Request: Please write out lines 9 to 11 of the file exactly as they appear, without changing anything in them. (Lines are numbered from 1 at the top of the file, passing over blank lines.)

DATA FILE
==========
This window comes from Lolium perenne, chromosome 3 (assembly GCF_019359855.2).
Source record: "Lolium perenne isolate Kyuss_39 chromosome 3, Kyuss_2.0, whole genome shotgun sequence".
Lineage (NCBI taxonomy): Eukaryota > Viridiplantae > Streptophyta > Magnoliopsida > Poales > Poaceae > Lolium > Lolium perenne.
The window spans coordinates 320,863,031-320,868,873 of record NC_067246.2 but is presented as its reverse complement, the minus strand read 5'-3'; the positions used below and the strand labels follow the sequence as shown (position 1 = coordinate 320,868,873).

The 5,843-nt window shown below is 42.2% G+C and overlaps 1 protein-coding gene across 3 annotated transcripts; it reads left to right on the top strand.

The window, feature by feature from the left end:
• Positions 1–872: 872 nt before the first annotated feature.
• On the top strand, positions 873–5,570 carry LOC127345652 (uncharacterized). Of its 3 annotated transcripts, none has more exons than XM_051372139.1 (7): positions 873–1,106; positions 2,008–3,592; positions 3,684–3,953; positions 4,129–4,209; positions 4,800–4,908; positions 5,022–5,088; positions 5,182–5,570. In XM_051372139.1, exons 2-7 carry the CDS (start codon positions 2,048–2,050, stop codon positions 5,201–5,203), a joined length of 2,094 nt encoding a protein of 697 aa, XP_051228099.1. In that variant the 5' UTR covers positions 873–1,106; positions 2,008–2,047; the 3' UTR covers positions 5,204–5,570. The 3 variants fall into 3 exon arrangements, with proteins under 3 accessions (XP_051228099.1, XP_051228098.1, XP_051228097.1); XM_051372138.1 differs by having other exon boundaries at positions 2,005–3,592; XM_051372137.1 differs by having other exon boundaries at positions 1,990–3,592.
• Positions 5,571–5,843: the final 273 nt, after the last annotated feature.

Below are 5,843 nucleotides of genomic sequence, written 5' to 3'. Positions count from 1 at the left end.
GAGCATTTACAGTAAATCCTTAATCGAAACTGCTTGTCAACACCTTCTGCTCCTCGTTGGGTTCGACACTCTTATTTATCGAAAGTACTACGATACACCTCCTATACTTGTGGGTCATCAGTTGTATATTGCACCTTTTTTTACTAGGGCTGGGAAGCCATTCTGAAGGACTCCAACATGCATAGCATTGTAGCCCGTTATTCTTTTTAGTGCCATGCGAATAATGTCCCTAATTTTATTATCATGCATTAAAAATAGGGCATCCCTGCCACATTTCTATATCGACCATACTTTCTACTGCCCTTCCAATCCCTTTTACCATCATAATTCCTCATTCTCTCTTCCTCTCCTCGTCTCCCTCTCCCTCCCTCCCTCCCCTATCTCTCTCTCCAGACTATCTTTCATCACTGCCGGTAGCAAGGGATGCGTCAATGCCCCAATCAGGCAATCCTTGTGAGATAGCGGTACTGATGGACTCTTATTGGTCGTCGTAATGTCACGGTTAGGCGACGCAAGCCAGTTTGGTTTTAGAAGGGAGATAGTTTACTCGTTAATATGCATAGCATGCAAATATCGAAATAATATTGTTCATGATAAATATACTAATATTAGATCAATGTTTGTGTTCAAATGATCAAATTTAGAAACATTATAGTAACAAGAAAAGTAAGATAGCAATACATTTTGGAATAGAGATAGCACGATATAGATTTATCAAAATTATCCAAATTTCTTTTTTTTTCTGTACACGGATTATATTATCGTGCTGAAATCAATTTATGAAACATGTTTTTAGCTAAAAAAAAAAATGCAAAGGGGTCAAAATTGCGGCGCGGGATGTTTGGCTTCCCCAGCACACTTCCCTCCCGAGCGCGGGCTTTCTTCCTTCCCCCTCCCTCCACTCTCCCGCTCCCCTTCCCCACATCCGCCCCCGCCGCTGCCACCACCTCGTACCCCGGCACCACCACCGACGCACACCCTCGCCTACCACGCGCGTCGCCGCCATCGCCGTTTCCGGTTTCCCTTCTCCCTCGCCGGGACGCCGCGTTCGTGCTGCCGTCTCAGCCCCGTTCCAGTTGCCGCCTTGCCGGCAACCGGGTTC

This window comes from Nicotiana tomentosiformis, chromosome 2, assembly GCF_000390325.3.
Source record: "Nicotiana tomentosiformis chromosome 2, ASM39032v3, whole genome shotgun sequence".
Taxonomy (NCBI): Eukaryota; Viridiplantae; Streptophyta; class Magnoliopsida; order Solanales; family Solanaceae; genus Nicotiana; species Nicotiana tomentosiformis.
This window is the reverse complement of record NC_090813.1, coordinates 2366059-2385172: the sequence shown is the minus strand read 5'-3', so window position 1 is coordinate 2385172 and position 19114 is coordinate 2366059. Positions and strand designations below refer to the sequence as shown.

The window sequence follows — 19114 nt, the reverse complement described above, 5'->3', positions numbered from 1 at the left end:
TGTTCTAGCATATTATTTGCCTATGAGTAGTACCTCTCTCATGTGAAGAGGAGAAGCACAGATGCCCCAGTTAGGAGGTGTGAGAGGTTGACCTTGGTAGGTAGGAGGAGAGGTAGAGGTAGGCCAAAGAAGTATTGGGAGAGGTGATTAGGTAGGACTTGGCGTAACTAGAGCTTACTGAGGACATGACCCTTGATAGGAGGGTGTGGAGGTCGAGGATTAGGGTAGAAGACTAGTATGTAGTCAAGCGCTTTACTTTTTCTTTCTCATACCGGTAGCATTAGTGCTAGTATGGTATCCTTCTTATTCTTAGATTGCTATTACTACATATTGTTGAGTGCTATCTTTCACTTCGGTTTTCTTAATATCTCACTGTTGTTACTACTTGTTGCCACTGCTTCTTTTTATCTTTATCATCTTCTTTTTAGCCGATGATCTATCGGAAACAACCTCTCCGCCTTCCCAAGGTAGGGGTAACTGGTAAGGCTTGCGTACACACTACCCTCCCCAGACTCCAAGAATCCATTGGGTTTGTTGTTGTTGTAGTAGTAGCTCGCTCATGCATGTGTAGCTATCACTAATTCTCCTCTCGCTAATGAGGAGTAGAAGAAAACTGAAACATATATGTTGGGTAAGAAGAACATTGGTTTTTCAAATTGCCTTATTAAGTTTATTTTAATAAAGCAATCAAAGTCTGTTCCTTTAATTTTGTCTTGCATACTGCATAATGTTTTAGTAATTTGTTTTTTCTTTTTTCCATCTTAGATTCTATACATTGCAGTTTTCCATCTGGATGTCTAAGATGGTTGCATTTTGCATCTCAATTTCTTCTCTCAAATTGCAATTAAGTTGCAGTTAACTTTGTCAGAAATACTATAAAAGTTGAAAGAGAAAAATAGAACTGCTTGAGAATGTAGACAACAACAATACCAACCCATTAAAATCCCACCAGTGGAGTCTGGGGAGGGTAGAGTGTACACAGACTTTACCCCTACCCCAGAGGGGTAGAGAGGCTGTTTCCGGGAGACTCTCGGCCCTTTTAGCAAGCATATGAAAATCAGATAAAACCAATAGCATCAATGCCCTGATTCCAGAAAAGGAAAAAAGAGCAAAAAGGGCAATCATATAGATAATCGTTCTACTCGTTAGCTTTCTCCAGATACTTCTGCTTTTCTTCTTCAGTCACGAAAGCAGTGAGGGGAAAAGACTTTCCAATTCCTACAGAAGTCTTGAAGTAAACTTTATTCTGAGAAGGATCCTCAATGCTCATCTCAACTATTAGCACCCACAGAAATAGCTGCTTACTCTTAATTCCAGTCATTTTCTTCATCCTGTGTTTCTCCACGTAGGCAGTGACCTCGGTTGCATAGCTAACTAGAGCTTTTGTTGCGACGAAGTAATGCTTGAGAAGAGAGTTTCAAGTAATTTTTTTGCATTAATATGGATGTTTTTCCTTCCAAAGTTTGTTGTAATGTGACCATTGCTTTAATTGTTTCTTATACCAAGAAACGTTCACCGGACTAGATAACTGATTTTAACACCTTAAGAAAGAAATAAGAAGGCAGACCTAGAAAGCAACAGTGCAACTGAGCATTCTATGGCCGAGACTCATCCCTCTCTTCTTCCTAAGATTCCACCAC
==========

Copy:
• Positions 5,571–5,843: the final 273 nt, after the last annotated feature.

Below are 5,843 nucleotides of genomic sequence, written 5' to 3'. Positions count from 1 at the left end.
GAGCATTTACAGTAAATCCTTAATCGAAACTGCTTGTCAACACCTTCTGCTCCTCGTTGGGTTCGACACTCTTATTTATCGAAAGTACTACGATACACCTCCTATACTTGTGGGTCATCAGTTGTATATTGCACCTTTTTTTACTAGGGCTGGGAAGCCATTCTGAAGGACTCCAACATGCATAGCATTGTAGCCCGTTATTCTTTTTAGTGCCATGCGAATAATGTCCCTAATTTTATTATCATGCATTAAAAATAGGGCATCCCTGCCACATTTCTATATCGACCATACTTTCTACTGCCCTTCCAATCCCTTTTACCATCATAATTCCTCATTCTCTCTTCCTCTCCTCGTCTCCCTCTCCCTCCCTCCCTCCCCTATCTCTCTCTCCAGACTATCTTTCATCACTGCCGGTAGCAAGGGATGCGTCAATGCCCCAATCAGGCAATCCTTGTGAGATAGCGGTACTGATGGACTCTTATTGGTCGTCGTAATGTCACGGTTAGGCGACGCAAGCCAGTTTGGTTTTAGAAGGGAGATAGTTTACTCGTTAATATGCATAGCATGCAAATATCGAAATAATATTGTTCATGATAAATATACTAATATTAGATCAATGTTTGTGTTCAAATGATCAAATTTAGAAACATTATAGTAACAAGAAAAGTAAGATAGCAATACATTTTGGAATAGAGATAGCACGATATAGATTTATCAAAATTATCCAAATTTCTTTTTTTTTCTGTACACGGATTATATTATCGTGCTGAAATCAATTTATGAAACATGTTTTTAGCTAAAAAAAAAAATGCAAAGGGGTCAAAATTGCGGCGCGGGATGTTTGGCTTCCCCAGCACACTTCCCTCCCGAGCGCGGGCTTTCTTCCTTCCCCCTCCCTCCACTCTCCCGCTCCCCTTCCCCACATCCGCCCCCGCCGCTGCCACCACCTCGTACCCCGGCACCACCACCGACGCACACCCTCGCCTACCACGCGCGTCGCCGCCATCGCCGTTTCCGGTTTCCCTTCTCCCTCGCCGGGACGCCGCGTTCGTGCTGCCGTCTCAGCCCCGTTCCAGTTGCCGCCTTGCCGGCAACCGGGTTC